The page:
Can you tell when someone has a perfect fit for their tri bike? Try to spot the difference between these two positions, courtesy of our staff writer Mike Anderson, who went in search of the perfect fit at Bristol’s Bike Science for the latest issue of 220 (on sale now).
Mike’s bike fitting cost £149.99 at the Bristol branch of Bike Science – for more info head to www.bike-science.com.
Think you know the answer? Click here to find out the verdict from Andy Sexton, top fitter at Bike Science…
Position B (above) is the correct one
Bike Science’s Andy Sexton said the following about position A (below):
Saddle too low
“Insufficient leg extension means power output will be compromised. There’s less stress on the knee when the saddle is higher, especially on the initial phase of the pedal stroke.”
Saddle too far back
“This closes the hip angle, which is how close the thigh comes to the torso at the top of the pedal stroke. It compromises power output and requires a high level of hip flexion, which can cause the knee to track outwards as the hip angle closes. Also, lack of saddle support means the rider is ‘perched’ on the narrow nose of a conventional road saddle. The more forward position combined with an ISM Adamo Road saddle will encourage the rider to sit 2-3cm further forward and allows for a more open hip angle.”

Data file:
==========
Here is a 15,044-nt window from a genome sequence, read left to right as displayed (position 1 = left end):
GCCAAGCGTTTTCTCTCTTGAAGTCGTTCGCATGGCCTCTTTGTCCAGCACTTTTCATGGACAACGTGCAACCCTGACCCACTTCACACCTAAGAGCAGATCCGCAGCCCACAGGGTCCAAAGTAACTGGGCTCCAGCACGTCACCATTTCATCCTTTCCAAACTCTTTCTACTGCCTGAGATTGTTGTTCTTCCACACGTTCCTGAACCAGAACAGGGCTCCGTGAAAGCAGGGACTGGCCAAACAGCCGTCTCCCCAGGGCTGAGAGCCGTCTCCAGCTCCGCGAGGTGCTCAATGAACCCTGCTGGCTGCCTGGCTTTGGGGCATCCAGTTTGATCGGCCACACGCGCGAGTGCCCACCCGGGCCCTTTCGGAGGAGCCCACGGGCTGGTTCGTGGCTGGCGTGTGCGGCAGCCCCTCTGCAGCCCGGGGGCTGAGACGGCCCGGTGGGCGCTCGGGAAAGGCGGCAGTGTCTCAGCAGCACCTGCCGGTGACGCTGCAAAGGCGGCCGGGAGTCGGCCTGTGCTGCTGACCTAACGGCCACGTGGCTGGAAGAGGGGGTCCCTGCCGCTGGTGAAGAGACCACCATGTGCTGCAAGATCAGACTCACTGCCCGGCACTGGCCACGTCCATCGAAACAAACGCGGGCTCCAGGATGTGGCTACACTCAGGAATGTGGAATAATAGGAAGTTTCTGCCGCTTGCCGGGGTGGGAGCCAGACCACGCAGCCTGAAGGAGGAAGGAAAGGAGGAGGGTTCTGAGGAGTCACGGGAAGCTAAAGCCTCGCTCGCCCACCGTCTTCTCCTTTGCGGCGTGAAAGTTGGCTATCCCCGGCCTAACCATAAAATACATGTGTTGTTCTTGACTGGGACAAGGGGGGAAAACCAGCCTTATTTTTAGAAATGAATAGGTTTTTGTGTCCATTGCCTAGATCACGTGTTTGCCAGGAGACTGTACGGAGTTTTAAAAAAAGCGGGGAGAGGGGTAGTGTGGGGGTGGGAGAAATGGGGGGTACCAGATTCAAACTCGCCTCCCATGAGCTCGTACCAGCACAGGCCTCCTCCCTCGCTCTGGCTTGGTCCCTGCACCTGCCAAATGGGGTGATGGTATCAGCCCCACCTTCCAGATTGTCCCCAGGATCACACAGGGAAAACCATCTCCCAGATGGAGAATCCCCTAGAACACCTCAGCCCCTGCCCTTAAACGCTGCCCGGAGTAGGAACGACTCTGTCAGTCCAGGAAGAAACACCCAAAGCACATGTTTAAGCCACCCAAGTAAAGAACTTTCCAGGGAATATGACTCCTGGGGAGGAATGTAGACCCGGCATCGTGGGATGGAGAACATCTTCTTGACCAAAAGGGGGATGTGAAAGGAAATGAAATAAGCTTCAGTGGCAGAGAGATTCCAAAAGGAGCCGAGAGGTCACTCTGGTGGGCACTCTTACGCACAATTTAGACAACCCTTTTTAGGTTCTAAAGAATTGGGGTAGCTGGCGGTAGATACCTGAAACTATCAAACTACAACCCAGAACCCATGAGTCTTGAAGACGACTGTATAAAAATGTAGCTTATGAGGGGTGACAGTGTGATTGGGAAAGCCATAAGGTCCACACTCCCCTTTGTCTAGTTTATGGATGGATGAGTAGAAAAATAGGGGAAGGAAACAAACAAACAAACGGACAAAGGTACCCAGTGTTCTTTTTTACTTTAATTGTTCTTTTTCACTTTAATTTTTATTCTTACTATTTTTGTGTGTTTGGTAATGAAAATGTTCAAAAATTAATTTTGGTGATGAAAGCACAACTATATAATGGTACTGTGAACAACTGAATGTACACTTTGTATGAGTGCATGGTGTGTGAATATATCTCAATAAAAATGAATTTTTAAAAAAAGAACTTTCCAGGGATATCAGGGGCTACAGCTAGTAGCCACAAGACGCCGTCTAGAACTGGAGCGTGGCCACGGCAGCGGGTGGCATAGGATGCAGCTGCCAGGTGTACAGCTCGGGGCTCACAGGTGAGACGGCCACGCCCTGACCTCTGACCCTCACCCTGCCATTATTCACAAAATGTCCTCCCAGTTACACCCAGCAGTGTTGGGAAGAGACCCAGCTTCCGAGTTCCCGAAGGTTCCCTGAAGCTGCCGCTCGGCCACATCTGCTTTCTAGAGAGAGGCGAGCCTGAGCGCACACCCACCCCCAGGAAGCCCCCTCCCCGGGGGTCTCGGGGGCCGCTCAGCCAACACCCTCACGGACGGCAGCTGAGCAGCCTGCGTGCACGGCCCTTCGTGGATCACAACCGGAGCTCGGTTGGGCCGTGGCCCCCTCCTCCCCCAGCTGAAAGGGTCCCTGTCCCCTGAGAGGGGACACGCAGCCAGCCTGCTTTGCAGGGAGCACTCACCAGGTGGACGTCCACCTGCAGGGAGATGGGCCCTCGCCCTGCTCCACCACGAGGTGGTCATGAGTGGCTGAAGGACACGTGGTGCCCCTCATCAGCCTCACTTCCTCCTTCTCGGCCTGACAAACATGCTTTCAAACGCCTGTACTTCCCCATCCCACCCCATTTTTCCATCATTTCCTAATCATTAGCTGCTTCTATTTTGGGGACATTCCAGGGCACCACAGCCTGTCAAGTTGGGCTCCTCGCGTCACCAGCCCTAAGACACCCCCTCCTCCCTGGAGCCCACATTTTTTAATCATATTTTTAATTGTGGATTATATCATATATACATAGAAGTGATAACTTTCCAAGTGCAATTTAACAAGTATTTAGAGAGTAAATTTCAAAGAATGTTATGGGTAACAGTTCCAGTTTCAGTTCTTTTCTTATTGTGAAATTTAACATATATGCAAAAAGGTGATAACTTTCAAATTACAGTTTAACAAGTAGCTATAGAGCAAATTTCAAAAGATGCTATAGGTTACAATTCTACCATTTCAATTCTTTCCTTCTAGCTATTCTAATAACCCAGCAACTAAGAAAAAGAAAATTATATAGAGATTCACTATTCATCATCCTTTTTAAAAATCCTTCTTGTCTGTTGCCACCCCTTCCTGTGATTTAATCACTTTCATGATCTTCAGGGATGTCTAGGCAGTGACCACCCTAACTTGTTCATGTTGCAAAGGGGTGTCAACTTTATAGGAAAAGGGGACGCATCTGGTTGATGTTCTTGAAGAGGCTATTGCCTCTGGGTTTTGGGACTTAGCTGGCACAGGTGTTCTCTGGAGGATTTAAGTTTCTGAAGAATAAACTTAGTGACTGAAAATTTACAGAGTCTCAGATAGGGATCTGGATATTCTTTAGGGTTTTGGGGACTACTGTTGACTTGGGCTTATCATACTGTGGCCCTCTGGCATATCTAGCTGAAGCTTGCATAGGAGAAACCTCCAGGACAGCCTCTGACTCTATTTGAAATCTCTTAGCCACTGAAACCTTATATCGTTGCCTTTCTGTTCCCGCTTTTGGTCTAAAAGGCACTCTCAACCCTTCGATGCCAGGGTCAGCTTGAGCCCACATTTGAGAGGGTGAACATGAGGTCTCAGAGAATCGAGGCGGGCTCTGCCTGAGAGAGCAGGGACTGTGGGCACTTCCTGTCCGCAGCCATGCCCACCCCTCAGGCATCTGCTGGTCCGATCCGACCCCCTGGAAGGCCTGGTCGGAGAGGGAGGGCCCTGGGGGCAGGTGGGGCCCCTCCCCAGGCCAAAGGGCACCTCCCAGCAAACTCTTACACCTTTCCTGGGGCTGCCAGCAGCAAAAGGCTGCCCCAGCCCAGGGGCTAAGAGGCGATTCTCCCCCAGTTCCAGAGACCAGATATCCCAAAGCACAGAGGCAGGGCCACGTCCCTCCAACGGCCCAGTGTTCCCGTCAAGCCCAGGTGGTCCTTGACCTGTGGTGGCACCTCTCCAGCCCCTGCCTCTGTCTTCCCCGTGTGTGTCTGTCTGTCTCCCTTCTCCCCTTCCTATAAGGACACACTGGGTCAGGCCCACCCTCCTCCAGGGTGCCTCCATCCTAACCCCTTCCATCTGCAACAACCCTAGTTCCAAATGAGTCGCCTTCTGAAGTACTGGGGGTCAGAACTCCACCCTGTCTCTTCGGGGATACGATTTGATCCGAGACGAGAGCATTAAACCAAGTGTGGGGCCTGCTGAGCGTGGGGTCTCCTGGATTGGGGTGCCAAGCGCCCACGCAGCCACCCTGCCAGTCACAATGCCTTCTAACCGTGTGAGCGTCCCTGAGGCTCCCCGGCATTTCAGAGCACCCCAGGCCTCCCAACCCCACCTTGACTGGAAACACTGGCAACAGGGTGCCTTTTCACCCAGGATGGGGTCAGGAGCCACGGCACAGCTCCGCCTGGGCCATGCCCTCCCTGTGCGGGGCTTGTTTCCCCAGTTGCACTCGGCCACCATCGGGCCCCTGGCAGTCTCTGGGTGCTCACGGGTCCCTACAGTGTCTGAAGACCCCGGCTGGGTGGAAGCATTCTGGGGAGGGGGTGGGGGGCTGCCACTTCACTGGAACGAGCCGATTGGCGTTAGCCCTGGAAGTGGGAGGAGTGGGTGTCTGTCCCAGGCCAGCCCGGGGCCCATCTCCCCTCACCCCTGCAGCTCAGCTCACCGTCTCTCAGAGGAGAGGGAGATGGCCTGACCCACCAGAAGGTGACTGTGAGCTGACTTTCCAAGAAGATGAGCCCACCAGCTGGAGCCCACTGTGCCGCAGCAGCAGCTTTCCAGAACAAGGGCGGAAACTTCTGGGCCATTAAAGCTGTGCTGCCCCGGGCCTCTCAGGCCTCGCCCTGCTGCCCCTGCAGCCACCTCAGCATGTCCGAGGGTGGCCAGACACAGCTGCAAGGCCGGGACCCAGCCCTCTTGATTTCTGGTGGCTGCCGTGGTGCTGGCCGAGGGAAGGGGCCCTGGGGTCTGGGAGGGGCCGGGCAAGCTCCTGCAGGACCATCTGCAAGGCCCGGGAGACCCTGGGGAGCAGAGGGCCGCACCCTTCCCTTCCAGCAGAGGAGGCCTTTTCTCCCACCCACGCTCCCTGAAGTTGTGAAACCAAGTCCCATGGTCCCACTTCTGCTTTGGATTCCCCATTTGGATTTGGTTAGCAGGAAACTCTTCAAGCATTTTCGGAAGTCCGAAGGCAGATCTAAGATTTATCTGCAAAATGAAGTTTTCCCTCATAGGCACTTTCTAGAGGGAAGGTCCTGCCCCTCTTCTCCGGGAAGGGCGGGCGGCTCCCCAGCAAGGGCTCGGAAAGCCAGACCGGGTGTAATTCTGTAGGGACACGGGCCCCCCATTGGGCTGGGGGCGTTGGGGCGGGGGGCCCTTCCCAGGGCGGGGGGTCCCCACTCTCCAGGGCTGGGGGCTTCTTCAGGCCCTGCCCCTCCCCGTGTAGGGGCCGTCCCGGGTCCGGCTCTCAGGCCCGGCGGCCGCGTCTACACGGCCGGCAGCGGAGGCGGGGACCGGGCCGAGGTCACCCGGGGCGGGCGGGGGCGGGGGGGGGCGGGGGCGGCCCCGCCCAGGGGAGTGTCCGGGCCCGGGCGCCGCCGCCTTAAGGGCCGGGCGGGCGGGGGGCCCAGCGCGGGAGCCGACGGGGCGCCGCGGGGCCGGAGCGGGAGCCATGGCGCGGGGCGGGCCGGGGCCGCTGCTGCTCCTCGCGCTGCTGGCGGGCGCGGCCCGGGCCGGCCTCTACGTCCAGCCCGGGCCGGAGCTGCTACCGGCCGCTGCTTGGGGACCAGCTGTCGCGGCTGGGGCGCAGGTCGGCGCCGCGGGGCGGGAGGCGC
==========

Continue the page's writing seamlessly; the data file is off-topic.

Reach too long
“Here, the rider’s weight isn’t supported skeletally through the upper arm. The rider will need to engage the lower back and shoulder muscles to support the body, which isn’t sustainable. Shorter reach means the rider can relax onto the pads.”
Unnatural wrist position
“S-bend bars require a high level of wrist flexion. It’s difficult for a rider to establish a relaxed hand position or gain any purchase on the bars. Upturned bars allow the wrists to sit more comfortably.”